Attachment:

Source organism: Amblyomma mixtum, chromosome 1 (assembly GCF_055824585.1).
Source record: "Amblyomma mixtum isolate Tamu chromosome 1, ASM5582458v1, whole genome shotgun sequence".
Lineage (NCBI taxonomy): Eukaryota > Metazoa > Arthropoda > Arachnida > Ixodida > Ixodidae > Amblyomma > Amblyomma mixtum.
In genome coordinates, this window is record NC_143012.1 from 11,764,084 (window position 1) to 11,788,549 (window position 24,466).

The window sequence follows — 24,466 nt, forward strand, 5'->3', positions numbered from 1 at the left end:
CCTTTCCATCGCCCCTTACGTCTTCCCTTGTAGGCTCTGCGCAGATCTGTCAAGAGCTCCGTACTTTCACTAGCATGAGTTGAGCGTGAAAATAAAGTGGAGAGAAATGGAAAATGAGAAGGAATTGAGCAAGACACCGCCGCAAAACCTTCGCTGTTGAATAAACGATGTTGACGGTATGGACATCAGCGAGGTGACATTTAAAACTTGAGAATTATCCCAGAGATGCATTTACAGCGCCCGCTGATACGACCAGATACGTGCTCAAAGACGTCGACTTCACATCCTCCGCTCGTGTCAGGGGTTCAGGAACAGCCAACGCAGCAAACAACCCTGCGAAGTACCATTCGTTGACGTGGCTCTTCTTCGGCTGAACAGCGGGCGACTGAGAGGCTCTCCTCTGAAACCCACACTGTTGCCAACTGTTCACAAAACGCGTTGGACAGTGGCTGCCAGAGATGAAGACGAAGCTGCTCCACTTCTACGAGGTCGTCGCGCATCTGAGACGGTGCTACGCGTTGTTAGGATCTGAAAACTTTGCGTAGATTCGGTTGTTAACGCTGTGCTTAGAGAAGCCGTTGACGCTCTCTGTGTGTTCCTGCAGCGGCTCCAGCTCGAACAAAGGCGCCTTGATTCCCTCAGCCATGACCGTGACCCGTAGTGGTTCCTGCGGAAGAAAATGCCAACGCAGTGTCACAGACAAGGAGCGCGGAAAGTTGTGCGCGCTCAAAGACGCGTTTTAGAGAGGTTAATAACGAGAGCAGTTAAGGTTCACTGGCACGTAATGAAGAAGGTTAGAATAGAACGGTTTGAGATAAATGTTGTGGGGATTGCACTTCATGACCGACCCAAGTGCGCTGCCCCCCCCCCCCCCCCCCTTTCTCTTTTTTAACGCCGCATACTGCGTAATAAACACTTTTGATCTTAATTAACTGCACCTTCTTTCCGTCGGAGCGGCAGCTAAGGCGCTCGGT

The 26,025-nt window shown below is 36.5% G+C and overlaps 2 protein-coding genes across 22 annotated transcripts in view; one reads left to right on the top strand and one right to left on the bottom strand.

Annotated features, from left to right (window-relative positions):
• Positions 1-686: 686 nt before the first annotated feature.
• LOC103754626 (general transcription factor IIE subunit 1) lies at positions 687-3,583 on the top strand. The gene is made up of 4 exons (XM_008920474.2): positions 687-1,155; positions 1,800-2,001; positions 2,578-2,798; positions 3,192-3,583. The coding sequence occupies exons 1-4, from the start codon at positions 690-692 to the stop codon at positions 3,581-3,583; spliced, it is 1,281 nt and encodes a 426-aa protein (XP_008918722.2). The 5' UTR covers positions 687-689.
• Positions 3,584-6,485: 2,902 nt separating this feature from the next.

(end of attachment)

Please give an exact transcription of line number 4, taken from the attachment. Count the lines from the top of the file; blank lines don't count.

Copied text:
In genome coordinates, this window is record NC_143012.1 from 11,764,084 (window position 1) to 11,788,549 (window position 24,466).